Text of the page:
I join a Life Group ( same with our Small group) that I saw on the brochure at the English Service. I am astounded by the size of the house it is held at. I did not even know that this rich area existed in Kelapa Gading. It is a small group of 5 mixed genders, 4 of us being Filipinos and I coincidentally meet a Filipino who was referred by another online friend. Who would've thought of all places. Add up the husband and wife who pastored the session. It feels like a group study as we run through a standard booklet and watch several videos on the lesson. The entire session takes 2 hours with a few more thoughts from the attendees.

I feel sad that most of the Filipinos are restricted to the confines of their staff houses and schools due to the advised danger of the area. Personally speaking they are prevented from being infused with the culture which I do not agree with but keep silent on.  

The two boys from the group offer to drop me off which is good because I was dead exhausted from the long day. We get a bit lost as I do not know my exact address but just use my keen sense of direction to get home.

Thursday

The whole day is spent on a huge adventure going to and fro 3 schools to submit resumes. 2 schools are way up north in the middle of nowhere, the last being in a very posh, remote, suburb that has again reminded me of the huge financial status gap.

After  3 angkots, 3 buses (2 on the busway), 3 ojek rides (motorcycle), 2 taxis and the usual 10 min walk home in on and off heavy rain,  I am practically crawling on my bed.

Unforgettable moment: my umbrella flipping upside down as the ojek driver and I struggle through the heavy rain.

On my 4th night I share my host's room with a Swedish guy who is trying out backpacking for the first time. He is highly conversational but humorous. We chat quite a bit before he gets his dinner and as he fixes up for his early train while I am groggily trying to get back to sleep.

Friday

I strategize with my host's partner on the Jakarta map on how to go about my day's business. I head off for a school close to my area. I go straight to the South excitedly for an interview with a consultancy firm. After 3.5 hrs a bit of a complicated setup is ironed out and I am now committed to 3 months of 4 hrs english teaching each week.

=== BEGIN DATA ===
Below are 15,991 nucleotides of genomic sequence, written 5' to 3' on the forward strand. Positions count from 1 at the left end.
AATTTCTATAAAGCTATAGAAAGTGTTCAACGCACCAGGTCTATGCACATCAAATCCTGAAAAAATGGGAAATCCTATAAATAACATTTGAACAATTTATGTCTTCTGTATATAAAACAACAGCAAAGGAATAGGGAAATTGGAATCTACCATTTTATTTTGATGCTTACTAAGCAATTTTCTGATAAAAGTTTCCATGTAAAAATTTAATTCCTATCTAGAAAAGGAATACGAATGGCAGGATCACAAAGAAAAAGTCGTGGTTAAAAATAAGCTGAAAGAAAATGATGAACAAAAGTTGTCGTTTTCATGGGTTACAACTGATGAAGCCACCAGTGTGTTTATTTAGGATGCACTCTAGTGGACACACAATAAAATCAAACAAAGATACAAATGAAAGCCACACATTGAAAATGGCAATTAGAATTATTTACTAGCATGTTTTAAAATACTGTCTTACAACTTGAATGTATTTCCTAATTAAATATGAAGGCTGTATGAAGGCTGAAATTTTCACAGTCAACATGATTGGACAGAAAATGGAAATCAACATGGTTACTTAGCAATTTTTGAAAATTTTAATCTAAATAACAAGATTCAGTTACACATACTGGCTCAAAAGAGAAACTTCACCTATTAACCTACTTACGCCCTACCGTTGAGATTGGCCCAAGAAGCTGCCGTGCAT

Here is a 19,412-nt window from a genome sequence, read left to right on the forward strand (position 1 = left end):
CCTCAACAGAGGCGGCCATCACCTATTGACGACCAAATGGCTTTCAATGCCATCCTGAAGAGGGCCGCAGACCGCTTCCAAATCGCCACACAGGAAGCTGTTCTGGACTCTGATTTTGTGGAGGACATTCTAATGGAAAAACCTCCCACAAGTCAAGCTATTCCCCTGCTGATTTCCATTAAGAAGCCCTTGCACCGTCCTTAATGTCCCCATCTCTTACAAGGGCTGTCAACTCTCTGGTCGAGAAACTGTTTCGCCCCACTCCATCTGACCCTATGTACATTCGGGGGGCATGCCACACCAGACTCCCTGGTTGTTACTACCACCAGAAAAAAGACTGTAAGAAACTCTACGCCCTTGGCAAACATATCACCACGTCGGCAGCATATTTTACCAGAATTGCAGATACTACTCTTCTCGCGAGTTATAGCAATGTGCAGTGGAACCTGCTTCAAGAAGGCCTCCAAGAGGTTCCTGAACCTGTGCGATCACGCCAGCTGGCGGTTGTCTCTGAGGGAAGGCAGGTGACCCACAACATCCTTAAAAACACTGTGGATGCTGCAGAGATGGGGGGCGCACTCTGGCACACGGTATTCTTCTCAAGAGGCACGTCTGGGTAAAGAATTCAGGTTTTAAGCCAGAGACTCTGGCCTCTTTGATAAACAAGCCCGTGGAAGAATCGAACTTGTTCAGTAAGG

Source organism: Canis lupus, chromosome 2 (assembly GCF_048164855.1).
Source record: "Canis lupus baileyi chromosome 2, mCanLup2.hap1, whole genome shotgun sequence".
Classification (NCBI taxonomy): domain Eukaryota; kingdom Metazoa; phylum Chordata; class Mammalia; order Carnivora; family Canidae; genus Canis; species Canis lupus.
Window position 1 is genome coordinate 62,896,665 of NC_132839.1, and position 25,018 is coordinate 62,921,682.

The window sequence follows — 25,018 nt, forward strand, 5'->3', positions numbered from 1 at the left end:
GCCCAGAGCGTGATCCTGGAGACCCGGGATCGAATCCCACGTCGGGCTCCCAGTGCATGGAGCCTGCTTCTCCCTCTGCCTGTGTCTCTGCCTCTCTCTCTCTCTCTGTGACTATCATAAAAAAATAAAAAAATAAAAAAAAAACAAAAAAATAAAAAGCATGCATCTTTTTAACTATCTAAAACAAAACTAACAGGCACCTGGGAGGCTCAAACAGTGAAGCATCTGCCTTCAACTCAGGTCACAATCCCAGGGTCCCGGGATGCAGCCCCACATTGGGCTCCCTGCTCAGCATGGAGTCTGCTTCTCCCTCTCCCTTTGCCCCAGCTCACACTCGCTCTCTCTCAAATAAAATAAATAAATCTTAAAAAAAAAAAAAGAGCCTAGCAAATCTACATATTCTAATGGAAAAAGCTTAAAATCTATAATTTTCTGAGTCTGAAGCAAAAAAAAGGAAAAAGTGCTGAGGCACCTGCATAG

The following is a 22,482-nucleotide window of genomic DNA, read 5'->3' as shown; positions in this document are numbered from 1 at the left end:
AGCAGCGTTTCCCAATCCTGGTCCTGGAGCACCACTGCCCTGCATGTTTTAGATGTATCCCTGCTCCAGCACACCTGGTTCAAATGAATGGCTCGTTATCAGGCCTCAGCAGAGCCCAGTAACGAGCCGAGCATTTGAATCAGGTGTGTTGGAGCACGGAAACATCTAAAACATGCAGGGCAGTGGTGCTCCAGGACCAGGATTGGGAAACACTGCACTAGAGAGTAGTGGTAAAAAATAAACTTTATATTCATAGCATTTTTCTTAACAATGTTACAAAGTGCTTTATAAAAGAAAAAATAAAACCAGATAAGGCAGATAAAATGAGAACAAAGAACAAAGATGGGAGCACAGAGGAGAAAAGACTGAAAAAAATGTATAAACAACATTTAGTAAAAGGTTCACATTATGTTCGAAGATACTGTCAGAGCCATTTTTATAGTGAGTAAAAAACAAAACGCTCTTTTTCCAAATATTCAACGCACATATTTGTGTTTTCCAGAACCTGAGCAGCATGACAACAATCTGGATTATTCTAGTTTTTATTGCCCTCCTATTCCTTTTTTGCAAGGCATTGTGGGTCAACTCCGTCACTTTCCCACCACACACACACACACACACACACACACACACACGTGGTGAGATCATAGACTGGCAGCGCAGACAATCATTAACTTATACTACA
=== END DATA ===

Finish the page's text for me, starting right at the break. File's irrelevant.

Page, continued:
Due to the length of the interview I hurry home stressed to try and catch my evening train to Yogyakarta. 2 hrs alloted time from South to North Jakarta on the busway at rush hour on a rainy Friday evening, it is not possible. I advise my hosts both in Jakarta and in Yogya that I will instead take the morning train than continue being stressed about this. I have not even packed.

Dinner: Chowking! Php 115 converted value. Contents: Fried chicken Filipino style, rice, kangkong in garlic which tasted funny, weak soup that had a weird combination of wanton and chopped mushrooms, and Coke. I think none of the people eating there were actually Filipinos, well it's hard to guess.

Other discoveries this week:

1. KFC - when I had my first rice meal, the clerk questioningly looked at me as I asked for utensil, apparently most use their hands. Do not ask for gravy or you'll get the same blank stare, gravy = sambal or hot sauce. Tomate sauce or ketchup is your alternative.

2. There are absolutely no water stations at the malls. You would always have to buy your own. Buying it at the grocery is better than getting it through the resto.

3. People love tea!!! I've started to love it too, as long as it's sweetened.

4. I've started to also love nasi goreng (our fried rice), bubur ayam (like our arroz caldo) with more toppings for breakfast, and tons of noodles!

5. I have gotten used to being pushed and sadly, pushing a bit as well to get into the busway. Survival of the fittest.

6. I am now also trying to avoid the heavy traffic lines during rush hour, 5-7pm at the busway.

7. Always haggle for prices, whether it be in public transport except if it has a standard rate like the buses,  or in buying an item, except if it's at a department store and the price sticker is on.

8. Half the time I am not provided a helmet by the ojek driver, what is the fast and the furious.

9. Ojeks are almost the same price as a taxi at times but way faster. I always haggle for 1/4 less of the price. Most of the time the drivers don't know how far the location is or how much they should really charge for the distance.

10. Asking locals the prices of items help whenever you haggle, e.g., having a CD burned.

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photo by: cicie